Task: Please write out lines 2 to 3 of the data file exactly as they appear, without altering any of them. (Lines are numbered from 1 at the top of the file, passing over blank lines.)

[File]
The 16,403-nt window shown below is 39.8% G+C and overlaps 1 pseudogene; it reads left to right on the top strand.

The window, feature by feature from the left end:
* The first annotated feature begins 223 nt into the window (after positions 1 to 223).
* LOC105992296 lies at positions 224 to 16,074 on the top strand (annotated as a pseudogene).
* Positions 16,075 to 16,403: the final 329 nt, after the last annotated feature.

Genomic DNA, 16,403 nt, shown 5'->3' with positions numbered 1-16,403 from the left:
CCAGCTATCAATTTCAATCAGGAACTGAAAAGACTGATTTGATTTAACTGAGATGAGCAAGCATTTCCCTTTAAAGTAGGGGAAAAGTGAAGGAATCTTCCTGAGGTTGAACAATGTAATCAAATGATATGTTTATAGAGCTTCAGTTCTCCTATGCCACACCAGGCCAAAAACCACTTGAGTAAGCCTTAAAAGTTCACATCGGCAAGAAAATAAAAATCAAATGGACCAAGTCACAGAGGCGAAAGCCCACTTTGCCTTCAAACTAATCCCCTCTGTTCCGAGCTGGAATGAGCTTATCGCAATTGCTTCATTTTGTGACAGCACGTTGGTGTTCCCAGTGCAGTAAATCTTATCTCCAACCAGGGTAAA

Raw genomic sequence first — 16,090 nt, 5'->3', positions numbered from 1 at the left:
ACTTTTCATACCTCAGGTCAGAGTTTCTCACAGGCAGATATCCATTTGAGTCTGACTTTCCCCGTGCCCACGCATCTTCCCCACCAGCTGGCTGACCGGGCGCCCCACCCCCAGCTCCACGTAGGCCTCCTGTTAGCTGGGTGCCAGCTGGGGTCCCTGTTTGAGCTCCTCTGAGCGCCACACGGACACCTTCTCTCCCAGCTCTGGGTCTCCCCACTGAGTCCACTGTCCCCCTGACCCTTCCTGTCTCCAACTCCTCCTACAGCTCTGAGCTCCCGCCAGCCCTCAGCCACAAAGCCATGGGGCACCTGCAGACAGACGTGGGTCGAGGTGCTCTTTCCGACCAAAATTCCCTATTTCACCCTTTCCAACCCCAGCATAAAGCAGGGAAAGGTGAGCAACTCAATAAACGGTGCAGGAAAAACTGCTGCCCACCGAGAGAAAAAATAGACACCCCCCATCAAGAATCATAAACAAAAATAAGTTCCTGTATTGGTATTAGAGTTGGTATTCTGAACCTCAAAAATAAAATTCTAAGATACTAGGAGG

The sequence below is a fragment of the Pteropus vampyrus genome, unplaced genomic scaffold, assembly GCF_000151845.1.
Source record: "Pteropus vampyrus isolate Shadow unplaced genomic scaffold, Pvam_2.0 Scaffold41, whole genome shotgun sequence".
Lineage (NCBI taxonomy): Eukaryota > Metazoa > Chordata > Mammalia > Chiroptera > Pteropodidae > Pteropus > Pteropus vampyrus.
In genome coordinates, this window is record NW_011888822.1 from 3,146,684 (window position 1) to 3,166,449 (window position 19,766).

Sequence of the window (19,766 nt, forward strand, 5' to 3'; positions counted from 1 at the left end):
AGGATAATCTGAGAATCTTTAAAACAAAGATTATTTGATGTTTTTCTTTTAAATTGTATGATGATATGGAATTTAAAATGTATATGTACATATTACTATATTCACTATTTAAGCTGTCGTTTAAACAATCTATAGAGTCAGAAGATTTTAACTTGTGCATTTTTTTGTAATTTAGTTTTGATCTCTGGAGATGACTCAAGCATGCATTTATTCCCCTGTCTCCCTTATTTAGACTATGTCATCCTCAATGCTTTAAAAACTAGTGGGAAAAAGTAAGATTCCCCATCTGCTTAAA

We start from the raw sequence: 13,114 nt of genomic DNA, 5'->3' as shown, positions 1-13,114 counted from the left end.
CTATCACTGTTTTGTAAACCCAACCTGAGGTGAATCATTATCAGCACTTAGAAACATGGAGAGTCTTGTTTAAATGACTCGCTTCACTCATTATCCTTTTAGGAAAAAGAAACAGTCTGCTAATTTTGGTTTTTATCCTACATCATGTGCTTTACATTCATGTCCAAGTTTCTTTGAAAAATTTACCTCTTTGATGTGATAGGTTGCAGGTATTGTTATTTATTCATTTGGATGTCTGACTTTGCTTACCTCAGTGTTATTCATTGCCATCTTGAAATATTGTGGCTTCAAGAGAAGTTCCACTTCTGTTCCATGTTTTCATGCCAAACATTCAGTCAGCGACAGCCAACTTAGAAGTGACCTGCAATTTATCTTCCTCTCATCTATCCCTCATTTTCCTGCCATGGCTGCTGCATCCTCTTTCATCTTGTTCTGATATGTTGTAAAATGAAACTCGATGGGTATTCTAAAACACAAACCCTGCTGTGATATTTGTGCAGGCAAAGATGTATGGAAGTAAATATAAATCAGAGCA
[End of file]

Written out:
The window, feature by feature from the left end:
* The first annotated feature begins 223 nt into the window (after positions 1 to 223).